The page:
Anatomy of an International Human Trafficking Case, Pt. 2
Anatomy of an International Human Trafficking Case, Part 2
Kil Soo Lee and the Case of the Samoan Sweatshop
Today, the rest of the story. What did it take to bring this criminal to justice?
It took a concerted, international effort. Why? Because:
...Among victims, witnesses, and others involved in the case, four different languages besides English were spoken--Korean, Vietnamese, Chinese, and Samoan.
...Kil Soo Lee had financial and business dealings not just in American Samoa, but in South Korea, New York City, and elsewhere.
...When Lee ran into financial problems and was forced to shut down the plant, the workers (now key witnesses to Lee's crimes) scattered across the world. Some were deported to their native lands before investigators arrived; more than 200 workers were given temporary visas so that they could testify at trial, but they then settled in some 20 different states around the country, making it hard to contact them.
So where'd we start? Of course, with our special agents. Agents from the FBI office in Honolulu, which covers American Samoa, made the 2,000-mile trip to the island. They began initial interviews; surveyed the factory; seized records, computers, and other evidence; and started plotting out investigative strategies.
Within days, agents had quickly gathered enough information to arrest Kil Soo Lee before he could flee U.S. soil. But to build a strong case, a team of experts around the world helped gather more evidence:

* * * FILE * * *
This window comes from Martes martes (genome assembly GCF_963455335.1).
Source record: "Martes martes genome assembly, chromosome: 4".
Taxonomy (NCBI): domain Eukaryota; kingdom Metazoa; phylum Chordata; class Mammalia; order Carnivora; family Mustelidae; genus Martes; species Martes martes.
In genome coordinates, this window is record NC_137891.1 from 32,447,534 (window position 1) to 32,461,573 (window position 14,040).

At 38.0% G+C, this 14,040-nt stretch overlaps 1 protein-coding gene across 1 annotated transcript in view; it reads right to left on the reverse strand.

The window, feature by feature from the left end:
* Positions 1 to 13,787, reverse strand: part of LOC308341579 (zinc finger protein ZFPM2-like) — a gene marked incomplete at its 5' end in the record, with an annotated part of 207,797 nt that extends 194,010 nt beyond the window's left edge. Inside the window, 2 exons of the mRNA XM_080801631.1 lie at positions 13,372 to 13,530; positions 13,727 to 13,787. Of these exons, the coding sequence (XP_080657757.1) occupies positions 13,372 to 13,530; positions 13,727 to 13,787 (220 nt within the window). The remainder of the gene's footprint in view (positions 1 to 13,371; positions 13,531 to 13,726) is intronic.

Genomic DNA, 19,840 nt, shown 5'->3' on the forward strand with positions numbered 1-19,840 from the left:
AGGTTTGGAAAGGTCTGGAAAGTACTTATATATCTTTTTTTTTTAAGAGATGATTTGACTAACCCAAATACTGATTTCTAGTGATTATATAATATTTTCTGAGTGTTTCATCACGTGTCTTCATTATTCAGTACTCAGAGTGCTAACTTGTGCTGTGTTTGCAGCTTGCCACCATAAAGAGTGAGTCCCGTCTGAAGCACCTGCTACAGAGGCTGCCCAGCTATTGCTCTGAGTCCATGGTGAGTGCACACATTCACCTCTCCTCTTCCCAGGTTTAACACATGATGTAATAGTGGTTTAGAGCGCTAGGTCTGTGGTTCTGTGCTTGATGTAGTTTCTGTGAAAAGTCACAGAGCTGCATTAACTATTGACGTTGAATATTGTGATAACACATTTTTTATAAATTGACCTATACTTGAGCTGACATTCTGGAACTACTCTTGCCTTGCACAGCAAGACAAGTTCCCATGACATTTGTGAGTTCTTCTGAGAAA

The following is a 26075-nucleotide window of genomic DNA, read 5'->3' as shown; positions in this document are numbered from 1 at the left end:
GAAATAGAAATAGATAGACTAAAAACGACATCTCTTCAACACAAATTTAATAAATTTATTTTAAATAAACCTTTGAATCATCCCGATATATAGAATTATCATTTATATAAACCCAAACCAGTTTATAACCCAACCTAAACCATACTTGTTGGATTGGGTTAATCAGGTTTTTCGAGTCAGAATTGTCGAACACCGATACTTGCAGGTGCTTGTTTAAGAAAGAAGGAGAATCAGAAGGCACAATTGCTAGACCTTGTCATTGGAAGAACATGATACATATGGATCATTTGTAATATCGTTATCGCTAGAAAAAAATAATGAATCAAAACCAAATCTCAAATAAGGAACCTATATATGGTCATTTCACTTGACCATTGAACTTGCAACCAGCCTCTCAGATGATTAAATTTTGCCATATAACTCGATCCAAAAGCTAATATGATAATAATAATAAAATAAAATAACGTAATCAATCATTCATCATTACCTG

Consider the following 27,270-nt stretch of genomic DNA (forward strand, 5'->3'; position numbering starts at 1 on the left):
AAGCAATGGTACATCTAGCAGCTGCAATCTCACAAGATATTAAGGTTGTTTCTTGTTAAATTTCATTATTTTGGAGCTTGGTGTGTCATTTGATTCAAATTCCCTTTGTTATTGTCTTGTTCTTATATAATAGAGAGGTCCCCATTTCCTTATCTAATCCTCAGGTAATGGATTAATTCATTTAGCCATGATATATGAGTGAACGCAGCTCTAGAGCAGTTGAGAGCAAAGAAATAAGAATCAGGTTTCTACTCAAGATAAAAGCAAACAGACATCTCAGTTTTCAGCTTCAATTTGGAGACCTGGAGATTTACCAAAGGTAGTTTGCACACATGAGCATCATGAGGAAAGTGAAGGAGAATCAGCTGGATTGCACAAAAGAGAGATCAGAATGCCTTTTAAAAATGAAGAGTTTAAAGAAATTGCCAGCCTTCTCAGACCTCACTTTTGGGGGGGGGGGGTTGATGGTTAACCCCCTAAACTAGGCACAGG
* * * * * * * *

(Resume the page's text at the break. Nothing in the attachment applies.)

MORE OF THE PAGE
...Agents in some 20 different FBI offices, stretching from coast to coast, interviewed witnesses and served grand jury and trial subpoenas.
...Our Vietnamese, Chinese, and Korean language specialists translated documents and served as interpreters during interviews.
...Our victim witness specialists nationwide helped the victims who stayed in the U.S. find services and kept them informed of case developments.
...FBI offices in Seoul and Bangkok ran down leads with the help of overseas partners.
...Our computer experts extracted digital evidence from seized computers, and financial analysts and paralegal specialists dealt with complex financial issues.
...And, law enforcement partners in places like Honolulu and American Samoa–along with U.S. government officials in the Department of Justice, the Labor Department, Immigration, and Customs–worked closely with the FBI from start to finish.
The results? Last year, Kil Soo Lee was found guilty on 14 counts--including human rights violations, money laundering, and extortion. He is scheduled to be sentenced on October 29. Two associates, including the factory manager, were also convicted.
And the victims? More than 200 have remained in the U.S., finding jobs and making new lives for themselves. It's to them that this case is dedicated.